What's In a Name?

Saturday, 12 December 2009

The mainstream art world is a world that exists so detached from everyday reality it is sometimes beyond comprehension. It is a world of strange rules, extreme pretence and six-figure-sums; a world populated and dominated by a small clique of elites who socialize in members only clubs where even the cheapest bottle of wine costs more than the wage most people earn in a week.

To peer behind the curtains of this mad world is to stare in the bare face of crude wealth and pure delusion, as the debates surrounding an alleged Andy Warhol ‘fake’ earlier this week have once again illustrated.

The likeness of the silk-screened Warhol self-portrait at the centre of the present controversy is not in dispute -- the argument is rather whether Warhol himself ‘approved’ the print or not. Many of his prints were mass produced, sometimes by people and sometimes by machines; Warhol’s job was simply to ‘approve’ their quality and with a swift signature, just like magic, the price would rocket.

And rocket they would. The self-portrait in question, if judged to be genuine would be worth $2 million dollars – fake it is worth next to nothing. Art, when treated in such a way, is reduced to nothing other than branding; becoming less about aesthetic value or any emotive worth than about the signature that appears in the corner.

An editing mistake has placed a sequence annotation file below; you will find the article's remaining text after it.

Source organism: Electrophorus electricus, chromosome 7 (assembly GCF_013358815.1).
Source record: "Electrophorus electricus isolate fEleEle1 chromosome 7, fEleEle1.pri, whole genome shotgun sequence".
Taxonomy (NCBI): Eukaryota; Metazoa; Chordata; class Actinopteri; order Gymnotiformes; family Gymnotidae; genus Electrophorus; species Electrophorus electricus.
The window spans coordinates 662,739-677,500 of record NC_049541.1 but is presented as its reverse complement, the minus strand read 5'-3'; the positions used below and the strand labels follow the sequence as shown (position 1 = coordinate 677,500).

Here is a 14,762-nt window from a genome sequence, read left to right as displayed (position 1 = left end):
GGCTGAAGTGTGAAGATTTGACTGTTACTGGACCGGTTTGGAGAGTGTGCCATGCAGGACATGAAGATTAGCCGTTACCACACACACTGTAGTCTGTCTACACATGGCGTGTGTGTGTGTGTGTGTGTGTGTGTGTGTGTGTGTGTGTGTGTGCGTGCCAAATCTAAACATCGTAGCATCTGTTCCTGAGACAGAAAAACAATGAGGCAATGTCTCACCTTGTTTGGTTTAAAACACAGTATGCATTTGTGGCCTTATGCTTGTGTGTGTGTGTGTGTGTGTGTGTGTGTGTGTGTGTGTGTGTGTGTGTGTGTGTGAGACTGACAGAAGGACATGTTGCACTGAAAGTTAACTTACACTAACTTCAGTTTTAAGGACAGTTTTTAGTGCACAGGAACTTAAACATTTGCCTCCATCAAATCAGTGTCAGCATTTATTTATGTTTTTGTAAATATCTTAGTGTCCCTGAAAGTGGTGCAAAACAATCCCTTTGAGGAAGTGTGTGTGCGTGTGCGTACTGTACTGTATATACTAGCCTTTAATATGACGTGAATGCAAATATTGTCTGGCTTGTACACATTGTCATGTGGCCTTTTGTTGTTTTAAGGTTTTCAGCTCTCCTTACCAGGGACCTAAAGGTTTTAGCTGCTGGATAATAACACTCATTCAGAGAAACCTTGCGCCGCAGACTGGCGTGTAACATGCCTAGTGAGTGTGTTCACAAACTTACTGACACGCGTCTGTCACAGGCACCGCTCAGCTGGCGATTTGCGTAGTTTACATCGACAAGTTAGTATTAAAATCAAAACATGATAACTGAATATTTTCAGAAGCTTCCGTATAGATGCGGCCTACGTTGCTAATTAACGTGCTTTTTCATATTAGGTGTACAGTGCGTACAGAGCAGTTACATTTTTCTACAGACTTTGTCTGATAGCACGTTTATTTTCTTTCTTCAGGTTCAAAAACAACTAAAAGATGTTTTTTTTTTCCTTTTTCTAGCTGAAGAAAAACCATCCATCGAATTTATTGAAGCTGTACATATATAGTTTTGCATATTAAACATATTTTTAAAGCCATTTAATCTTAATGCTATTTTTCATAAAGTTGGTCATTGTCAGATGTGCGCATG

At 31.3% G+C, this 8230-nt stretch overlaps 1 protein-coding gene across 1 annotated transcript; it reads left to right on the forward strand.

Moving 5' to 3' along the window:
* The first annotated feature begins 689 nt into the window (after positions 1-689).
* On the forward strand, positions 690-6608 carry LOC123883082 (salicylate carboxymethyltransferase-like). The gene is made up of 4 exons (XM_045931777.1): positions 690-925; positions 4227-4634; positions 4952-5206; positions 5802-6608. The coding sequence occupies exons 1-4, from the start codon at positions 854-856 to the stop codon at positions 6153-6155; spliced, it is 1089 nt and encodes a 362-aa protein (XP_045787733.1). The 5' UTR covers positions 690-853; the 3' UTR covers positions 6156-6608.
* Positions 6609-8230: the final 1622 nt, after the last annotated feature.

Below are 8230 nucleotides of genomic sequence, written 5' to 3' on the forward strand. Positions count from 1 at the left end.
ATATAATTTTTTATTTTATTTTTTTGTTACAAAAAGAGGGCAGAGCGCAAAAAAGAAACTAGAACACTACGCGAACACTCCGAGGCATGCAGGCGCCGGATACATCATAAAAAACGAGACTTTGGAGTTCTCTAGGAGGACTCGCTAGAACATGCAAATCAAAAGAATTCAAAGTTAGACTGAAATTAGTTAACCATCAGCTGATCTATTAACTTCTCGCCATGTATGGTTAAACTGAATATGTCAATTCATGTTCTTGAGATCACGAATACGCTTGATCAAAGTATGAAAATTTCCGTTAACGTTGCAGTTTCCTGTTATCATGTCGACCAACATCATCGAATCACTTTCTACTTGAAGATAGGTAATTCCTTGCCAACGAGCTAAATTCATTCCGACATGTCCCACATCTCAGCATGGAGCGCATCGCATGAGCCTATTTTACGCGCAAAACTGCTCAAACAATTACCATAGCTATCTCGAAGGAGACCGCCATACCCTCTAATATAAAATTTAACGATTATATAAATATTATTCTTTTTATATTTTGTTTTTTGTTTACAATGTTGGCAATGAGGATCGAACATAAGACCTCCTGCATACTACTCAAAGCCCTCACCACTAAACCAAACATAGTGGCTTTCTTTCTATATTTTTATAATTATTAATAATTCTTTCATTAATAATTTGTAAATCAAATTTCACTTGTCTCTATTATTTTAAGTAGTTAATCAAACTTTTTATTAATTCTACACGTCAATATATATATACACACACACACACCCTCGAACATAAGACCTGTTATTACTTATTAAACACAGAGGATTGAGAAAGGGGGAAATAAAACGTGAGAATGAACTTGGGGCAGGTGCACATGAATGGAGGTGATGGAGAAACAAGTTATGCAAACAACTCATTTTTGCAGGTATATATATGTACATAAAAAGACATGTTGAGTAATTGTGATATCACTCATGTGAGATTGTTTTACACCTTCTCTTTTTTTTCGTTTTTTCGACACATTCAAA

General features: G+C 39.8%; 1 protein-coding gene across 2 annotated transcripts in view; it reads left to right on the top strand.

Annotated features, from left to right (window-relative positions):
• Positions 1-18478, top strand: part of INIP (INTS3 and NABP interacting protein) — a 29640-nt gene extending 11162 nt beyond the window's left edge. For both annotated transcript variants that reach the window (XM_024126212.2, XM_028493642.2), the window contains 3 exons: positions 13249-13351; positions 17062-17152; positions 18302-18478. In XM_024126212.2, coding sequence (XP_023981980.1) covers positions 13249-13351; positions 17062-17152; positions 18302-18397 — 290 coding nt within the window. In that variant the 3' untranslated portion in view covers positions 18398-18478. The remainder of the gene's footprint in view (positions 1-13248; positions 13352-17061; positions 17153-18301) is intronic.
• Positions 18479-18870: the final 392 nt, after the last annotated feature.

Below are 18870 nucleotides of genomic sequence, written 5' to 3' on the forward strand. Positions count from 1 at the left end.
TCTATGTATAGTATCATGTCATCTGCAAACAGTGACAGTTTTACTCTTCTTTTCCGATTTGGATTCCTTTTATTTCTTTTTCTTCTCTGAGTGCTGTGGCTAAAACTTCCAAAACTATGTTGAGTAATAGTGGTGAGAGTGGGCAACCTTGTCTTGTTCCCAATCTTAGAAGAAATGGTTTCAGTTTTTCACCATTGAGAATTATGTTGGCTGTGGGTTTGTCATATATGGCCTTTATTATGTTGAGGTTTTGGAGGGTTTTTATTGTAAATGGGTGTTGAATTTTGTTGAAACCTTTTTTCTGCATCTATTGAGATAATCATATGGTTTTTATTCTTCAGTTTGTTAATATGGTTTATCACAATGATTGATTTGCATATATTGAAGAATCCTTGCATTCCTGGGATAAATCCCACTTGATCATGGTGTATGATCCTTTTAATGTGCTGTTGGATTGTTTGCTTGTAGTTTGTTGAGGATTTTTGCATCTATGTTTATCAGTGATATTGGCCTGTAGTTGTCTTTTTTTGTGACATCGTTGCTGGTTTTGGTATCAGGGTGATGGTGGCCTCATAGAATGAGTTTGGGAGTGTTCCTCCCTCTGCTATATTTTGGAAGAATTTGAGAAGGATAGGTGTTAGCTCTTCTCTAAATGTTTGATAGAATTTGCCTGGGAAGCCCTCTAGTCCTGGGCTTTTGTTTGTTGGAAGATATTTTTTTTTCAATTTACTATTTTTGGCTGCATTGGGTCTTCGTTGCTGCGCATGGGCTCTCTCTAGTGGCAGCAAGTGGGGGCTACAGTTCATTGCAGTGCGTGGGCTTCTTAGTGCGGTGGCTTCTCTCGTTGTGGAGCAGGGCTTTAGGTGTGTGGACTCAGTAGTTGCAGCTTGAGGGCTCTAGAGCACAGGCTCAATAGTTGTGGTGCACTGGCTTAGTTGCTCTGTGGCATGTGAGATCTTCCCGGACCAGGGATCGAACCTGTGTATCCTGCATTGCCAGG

A genuine Warhol is thus the Jimmy Choo shoe of the Art world, only unlike the Primark version of the designer shoe, there is actually zero difference between the fake and the genuine Warhol print – both were mass produced with only the profit motive in mind.

But the senseless mass production of Warhol’s work is a non-issue to status hungry millionaires, to whom a certified genuine Warhol artwork is nothing short of the holy-grail. Indeed, the star-crossed elites who glide like snakes across the smooth floors of the Sotheby’s auction house any given afternoon seem blind to the lunacy of their frenzied consumption of anything tagged with a famous name, as was so brazenly obvious when one ‘connoisseur’ in 2006 paid $250,000 dollars for a Banksy titled: “I can’t believe you morons actually buy this shit.”

Certainly, in the midst of economic crisis, and when the average wage remains £24,000, it is baffling to enter into the realms of the art world – a world where we can witness the crazed behaviour of individuals who will pay £7.8 million for a painting of a cow’s carcass, and who will furiously debate whether or not a Warhol print is mass produced and real ($2m) or mass produced and fake ($0) as if it actually matters.

There’s no doubt about it: it would be better if the curtains stayed closed.

A version of this article appears at: http://www.theskinny.co.uk/blog/2-the-skinny-blog/343-a-skinny-take-whats-in-a-name